In California, a general rule of thumb to remember is that for years, 90% of our population has lived on 10% of the land. Growth in the Central Valley has skewed that statistic, but the truth is that most of the Golden State, despite massive population growth over decades, is still relatively empty. Nevertheless, all that land is valuable: farms, military bases, national and state parks, wilderness, and mountains all are part of California’s valuable real estate. While California’s growth has slowed the past decade–for the first time since statehood we are not picking up another seat in the House of Representatives–Californians are running out of space.
California has long been a leader in recycling simply because municipalities have run out of landfill space in the past 25 years. Add the fact that California is often NIMBY (not in our backyard) central, no one wants a landfill near his or her home. That trash has to go somewhere, however, or more realistically, it must be recycled, up-cycled, down-cycled, or repurposed. Walmart, which has had a huge challenge entering some of California’s cities, now takes a leadership role in landfill waste diversion programs across the state. The super-center giant’s zero-waste model could be one that its competitors follow.
Last Thursday Walmart announced that it eliminated over 80% of its waste that otherwise would have ended up in landfills across California. The initiative’s success has sparked Walmart to roll out the program across the United States. If this plan can roll out beyond California’s state line, Walmart could prevent almost 12 million metric tons of carbon from emitting into the atmosphere, the equivalent of taking 2 million cars off of American roads.
The reductions date back to 2009, when Walmart rolled out several pilot programs that found alternatives to dumping waste into landfills. The zero waste program centers on three points:
- The reduction of plastic waste: loose plastic is sandwiched between layers of cardboard that are then delivered in bales to certified processors that recycle the materials. Meanwhile, the company has aggressively worked with vendors to reduce wasteful packaging, which has encased everything from patio sets to toys.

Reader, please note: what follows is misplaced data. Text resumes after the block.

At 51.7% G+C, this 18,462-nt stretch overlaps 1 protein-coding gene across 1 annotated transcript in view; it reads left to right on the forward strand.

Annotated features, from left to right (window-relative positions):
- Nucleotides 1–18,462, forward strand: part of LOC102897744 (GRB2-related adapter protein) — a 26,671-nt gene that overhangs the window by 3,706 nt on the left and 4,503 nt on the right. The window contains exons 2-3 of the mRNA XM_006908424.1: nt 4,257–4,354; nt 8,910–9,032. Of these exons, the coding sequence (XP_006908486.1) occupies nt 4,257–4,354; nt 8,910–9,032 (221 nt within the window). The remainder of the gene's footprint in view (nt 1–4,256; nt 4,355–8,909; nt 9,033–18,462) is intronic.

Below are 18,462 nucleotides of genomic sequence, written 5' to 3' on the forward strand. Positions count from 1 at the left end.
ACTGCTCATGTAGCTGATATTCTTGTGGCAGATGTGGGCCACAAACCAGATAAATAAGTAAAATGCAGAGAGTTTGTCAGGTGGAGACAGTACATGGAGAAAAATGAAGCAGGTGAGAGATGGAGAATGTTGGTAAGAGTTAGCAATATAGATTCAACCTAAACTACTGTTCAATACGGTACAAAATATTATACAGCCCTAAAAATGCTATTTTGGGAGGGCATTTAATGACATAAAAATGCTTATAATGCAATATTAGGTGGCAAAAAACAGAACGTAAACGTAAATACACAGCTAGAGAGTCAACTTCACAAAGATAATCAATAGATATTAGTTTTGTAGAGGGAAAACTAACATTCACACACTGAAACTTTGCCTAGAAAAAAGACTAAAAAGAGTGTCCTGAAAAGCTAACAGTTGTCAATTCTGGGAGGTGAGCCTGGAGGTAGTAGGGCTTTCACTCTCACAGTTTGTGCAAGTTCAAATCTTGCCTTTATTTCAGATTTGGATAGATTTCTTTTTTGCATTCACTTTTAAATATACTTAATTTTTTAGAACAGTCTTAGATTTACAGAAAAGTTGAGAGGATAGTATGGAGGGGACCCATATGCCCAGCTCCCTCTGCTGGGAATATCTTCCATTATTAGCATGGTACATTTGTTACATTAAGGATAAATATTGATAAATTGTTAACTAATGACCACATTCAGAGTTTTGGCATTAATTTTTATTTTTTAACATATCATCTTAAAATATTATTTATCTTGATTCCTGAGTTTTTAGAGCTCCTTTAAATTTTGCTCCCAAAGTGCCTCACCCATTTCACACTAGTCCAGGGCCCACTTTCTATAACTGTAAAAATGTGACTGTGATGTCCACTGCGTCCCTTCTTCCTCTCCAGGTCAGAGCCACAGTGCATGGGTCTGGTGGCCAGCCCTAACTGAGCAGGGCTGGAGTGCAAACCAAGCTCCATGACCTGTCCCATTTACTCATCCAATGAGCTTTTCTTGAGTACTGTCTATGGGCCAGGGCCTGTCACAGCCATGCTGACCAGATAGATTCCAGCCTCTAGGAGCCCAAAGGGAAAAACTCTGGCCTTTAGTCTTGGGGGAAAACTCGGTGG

- Food donations and reprocessing: the tragedy of hunger in the United States, which has spiked during the recession, is not that food supplies are insufficient, but that too much of it is wasted and thrown away at supermarkets, including those Walmart operates. To that end, Walmart has donated 1.1 billion pounds of food from Walmart locations to food banks and other non-profits. Walmart’s donations in 2010 alone was enough to provide 197 million meals. The diversion of food from landfill to non-profits prevents emissions of greenhouse gases, including that pesky and dangerous methane.
- Bio-waste: Food waste not fit for human consumption is processed into animal feed, industrial materials, fuel, and compost.
A video summarizing Walmart’s efforts is below:
The environmental benefits notwithstanding, Walmart’s zero waste agenda makes for a compelling business case. Energy prices will only rise this year, so a reduction in the hauling of waste will only contribute to Walmart’s bottom line. Furthermore, as municipalities’ fiscal woes only continue, landfill fees will only rise–cheap garbage and waste disposal has long created a moral hazard because low fees offered no incentive for businesses and consumers to reduce the amount of garbage they create. Now the question is whether Walmart’s consumers will follow the cue from the store at which they frequently shop.